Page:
What to do if your engine overheats

Tips on What To Do When Your Engine Overheats We hunted down car cooling system designers to find out what happens when cars overheat (it's not pretty) and what you can do to help prevent a breakdown Most cars are equipped with warning lights and a pressure relief valve, so if your engine starts to overheat, you'll probably get advance warning before it damages the engine. But don't keep driving. Important steps to follow when the warning light flashes are: 1. Pull over. 2. Turn off your engine. 3. Call for help. Be a smart car fault finder. What you need is your SMARTPHONE A BLUETOOTH CONNECTION OBDII SCANNER  Even a child of 8 years can follow an easy to use guide. Get your own from Amazon store Now That's it — stop there. Don't even think about touching the radiator cap while you're waiting for a tow truck. The cooling system is highly pressurized. Just loosening the cap a little can set off a geyser of hot coolant. Also,

Mass airflow sensor Analysis

Mass Air Flow sensor (MAF) is one of the key components of an electronic fuel injection system in your car. It is installed between the air filter and the intake manifold of the engine.  The mass air flow sensor measures the amount of air entering the engine or the  air flow . Mass Air flow Sensor (MAF) In modern cars, an intake air temperature sensor or IAT is built in the mass air flow sensor. There are few types of air flow sensors, however, modern cars use a hot-wire type. Let's see how it works WORK The Mass Air Flow Sensor measures the amount of air volume flowing into a car’s engine, and sends the Electronic Control Unit (ECU) a voltage that represents the airflow. Currently the most common MAF sensor is the plug-in hot wire type which is located inside the intake air duct between the air filter and the throttle body. This consists of a heating resistor, intake air temperature measurement resistor (for compensating intake air temperature), intake air  te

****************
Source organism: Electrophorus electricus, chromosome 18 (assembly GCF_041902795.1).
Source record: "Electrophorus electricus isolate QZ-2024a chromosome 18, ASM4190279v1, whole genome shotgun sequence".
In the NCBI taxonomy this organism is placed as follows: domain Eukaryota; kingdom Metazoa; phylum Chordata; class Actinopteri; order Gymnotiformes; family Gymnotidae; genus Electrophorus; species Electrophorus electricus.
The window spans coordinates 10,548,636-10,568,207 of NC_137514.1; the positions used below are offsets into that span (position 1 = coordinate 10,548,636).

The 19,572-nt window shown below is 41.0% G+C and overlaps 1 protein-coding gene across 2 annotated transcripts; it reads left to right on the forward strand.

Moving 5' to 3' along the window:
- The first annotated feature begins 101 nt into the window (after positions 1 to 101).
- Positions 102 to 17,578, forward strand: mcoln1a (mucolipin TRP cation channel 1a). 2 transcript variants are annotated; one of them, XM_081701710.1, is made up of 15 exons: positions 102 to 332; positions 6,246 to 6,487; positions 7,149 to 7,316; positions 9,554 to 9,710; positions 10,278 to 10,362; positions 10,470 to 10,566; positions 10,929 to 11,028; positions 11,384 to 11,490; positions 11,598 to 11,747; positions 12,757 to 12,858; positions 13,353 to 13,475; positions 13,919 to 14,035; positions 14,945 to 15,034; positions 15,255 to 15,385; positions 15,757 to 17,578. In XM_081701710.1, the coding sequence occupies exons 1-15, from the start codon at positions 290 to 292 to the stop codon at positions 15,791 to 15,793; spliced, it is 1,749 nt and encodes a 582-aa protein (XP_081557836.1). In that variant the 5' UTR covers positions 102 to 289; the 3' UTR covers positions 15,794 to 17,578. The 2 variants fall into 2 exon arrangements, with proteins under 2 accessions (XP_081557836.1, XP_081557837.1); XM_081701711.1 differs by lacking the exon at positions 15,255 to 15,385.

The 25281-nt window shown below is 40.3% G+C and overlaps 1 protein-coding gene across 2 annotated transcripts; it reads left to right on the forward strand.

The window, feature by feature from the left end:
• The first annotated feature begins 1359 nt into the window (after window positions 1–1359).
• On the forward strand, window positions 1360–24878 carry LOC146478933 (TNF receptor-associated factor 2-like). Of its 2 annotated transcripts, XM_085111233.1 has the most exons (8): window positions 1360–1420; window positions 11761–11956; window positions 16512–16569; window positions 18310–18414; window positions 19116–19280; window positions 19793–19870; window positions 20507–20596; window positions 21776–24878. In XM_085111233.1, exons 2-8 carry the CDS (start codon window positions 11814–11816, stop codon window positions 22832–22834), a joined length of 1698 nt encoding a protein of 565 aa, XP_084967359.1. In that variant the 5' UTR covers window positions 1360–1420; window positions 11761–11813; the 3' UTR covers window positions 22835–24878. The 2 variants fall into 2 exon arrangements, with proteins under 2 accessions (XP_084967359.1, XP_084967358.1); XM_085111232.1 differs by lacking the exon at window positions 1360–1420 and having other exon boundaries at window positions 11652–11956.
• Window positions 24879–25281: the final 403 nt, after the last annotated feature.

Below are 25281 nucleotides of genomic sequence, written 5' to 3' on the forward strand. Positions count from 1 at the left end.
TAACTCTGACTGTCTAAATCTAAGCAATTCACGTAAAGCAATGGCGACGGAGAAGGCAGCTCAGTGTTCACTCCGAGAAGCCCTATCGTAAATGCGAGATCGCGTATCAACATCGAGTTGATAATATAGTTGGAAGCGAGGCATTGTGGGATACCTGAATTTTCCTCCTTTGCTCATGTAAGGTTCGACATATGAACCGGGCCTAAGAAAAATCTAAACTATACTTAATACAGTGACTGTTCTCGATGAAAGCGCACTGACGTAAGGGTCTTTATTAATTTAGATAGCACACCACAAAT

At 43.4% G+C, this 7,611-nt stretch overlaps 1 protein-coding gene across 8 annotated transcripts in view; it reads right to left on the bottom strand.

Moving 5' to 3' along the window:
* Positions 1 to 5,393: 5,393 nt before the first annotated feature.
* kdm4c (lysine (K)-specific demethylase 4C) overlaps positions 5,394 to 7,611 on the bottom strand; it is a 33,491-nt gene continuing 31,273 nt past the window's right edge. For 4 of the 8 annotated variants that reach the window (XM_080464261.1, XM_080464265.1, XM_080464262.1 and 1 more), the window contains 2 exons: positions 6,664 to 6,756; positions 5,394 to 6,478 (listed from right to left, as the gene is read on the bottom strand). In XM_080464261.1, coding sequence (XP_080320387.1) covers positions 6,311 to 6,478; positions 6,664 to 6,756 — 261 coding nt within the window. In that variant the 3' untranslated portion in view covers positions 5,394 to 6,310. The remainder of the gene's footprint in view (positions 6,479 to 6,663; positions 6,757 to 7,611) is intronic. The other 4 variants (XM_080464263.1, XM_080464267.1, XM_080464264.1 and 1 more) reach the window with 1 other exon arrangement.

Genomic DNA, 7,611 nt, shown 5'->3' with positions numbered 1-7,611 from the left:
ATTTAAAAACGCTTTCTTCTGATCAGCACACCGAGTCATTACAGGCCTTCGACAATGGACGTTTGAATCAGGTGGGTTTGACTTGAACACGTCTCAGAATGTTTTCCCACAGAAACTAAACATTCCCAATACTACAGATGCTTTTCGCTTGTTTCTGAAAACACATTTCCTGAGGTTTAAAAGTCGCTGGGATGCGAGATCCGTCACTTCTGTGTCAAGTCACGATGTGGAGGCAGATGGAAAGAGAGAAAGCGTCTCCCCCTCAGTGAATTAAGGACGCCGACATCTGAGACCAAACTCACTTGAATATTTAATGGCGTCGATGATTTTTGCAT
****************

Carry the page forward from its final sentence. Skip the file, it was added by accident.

Engine misfires, common causes and remedies

An engine misfires. It’s a sensation you instantly recognize but just as quickly block out. The engine stumbles for a moment and then regains its pace. Just as soon as the rpm settle down, though, the engine misfire reappears, and you’re stuck with the sinking feeling that accompanies all automotive problems beyond the shadow of your wisdom: “Something’s wrong.”  The sinking feeling is often followed by either, “This is going to be expensive,” or, “Why me/now/here?” All expected, but reasonable? What we recommend instead is, “How can I fix it?” Engine misfires can be caused by a list of faults, but there are a few suspects that occur more than others. The primary villains are simple – spark or fuel – usually manifesting in spark plugs, plug wires, the coil(s) or the fuel-delivery system. There are other more dire causes: computer or wiring problems, breakage in the rotating mass (pistons, rods, crank bearings), valves and the heads can fail or distort, cooling difficulties might